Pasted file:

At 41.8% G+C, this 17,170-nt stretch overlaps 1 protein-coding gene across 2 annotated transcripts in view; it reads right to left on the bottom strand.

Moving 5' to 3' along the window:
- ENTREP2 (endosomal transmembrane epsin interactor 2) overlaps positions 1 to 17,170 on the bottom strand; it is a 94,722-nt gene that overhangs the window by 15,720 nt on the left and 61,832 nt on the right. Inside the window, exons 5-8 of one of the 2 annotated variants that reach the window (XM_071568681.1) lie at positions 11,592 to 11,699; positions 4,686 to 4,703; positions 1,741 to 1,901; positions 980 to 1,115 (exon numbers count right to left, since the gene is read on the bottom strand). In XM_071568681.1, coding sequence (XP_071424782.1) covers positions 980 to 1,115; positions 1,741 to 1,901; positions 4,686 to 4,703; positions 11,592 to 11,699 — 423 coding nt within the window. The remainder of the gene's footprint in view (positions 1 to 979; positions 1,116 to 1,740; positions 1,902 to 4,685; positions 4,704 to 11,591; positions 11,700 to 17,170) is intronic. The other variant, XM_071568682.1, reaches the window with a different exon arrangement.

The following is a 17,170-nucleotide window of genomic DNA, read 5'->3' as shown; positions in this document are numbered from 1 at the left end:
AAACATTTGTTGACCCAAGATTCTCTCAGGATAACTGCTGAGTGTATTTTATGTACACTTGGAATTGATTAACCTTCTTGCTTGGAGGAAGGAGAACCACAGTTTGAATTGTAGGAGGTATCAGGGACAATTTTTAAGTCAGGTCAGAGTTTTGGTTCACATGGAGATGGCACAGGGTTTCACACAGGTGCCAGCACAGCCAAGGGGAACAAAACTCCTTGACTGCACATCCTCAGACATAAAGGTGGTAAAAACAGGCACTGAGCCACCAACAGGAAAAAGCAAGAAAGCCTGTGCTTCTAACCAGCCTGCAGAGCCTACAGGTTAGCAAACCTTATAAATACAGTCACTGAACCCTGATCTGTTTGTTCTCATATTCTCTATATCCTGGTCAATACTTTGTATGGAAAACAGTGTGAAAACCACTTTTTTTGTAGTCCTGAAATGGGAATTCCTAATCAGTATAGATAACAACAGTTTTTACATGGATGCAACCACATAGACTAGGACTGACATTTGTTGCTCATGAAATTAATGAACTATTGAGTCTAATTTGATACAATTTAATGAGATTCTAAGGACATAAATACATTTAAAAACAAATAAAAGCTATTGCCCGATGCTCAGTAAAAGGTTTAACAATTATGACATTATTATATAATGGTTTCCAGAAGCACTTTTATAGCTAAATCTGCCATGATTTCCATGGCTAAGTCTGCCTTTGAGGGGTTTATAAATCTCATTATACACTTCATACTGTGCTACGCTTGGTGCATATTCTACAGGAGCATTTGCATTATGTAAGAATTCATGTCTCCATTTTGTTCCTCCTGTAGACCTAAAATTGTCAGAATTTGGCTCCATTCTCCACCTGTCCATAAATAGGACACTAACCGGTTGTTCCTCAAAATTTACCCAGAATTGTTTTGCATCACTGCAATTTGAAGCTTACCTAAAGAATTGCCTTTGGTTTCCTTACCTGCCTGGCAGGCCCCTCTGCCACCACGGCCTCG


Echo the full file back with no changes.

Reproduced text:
At 41.8% G+C, this 17,170-nt stretch overlaps 1 protein-coding gene across 2 annotated transcripts in view; it reads right to left on the bottom strand.

Moving 5' to 3' along the window:
- ENTREP2 (endosomal transmembrane epsin interactor 2) overlaps positions 1 to 17,170 on the bottom strand; it is a 94,722-nt gene that overhangs the window by 15,720 nt on the left and 61,832 nt on the right. Inside the window, exons 5-8 of one of the 2 annotated variants that reach the window (XM_071568681.1) lie at positions 11,592 to 11,699; positions 4,686 to 4,703; positions 1,741 to 1,901; positions 980 to 1,115 (exon numbers count right to left, since the gene is read on the bottom strand). In XM_071568681.1, coding sequence (XP_071424782.1) covers positions 980 to 1,115; positions 1,741 to 1,901; positions 4,686 to 4,703; positions 11,592 to 11,699 — 423 coding nt within the window. The remainder of the gene's footprint in view (positions 1 to 979; positions 1,116 to 1,740; positions 1,902 to 4,685; positions 4,704 to 11,591; positions 11,700 to 17,170) is intronic. The other variant, XM_071568682.1, reaches the window with a different exon arrangement.

The following is a 17,170-nucleotide window of genomic DNA, read 5'->3' as shown; positions in this document are numbered from 1 at the left end:
AAACATTTGTTGACCCAAGATTCTCTCAGGATAACTGCTGAGTGTATTTTATGTACACTTGGAATTGATTAACCTTCTTGCTTGGAGGAAGGAGAACCACAGTTTGAATTGTAGGAGGTATCAGGGACAATTTTTAAGTCAGGTCAGAGTTTTGGTTCACATGGAGATGGCACAGGGTTTCACACAGGTGCCAGCACAGCCAAGGGGAACAAAACTCCTTGACTGCACATCCTCAGACATAAAGGTGGTAAAAACAGGCACTGAGCCACCAACAGGAAAAAGCAAGAAAGCCTGTGCTTCTAACCAGCCTGCAGAGCCTACAGGTTAGCAAACCTTATAAATACAGTCACTGAACCCTGATCTGTTTGTTCTCATATTCTCTATATCCTGGTCAATACTTTGTATGGAAAACAGTGTGAAAACCACTTTTTTTGTAGTCCTGAAATGGGAATTCCTAATCAGTATAGATAACAACAGTTTTTACATGGATGCAACCACATAGACTAGGACTGACATTTGTTGCTCATGAAATTAATGAACTATTGAGTCTAATTTGATACAATTTAATGAGATTCTAAGGACATAAATACATTTAAAAACAAATAAAAGCTATTGCCCGATGCTCAGTAAAAGGTTTAACAATTATGACATTATTATATAATGGTTTCCAGAAGCACTTTTATAGCTAAATCTGCCATGATTTCCATGGCTAAGTCTGCCTTTGAGGGGTTTATAAATCTCATTATACACTTCATACTGTGCTACGCTTGGTGCATATTCTACAGGAGCATTTGCATTATGTAAGAATTCATGTCTCCATTTTGTTCCTCCTGTAGACCTAAAATTGTCAGAATTTGGCTCCATTCTCCACCTGTCCATAAATAGGACACTAACCGGTTGTTCCTCAAAATTTACCCAGAATTGTTTTGCATCACTGCAATTTGAAGCTTACCTAAAGAATTGCCTTTGGTTTCCTTACCTGCCTGGCAGGCCCCTCTGCCACCACGGCCTCG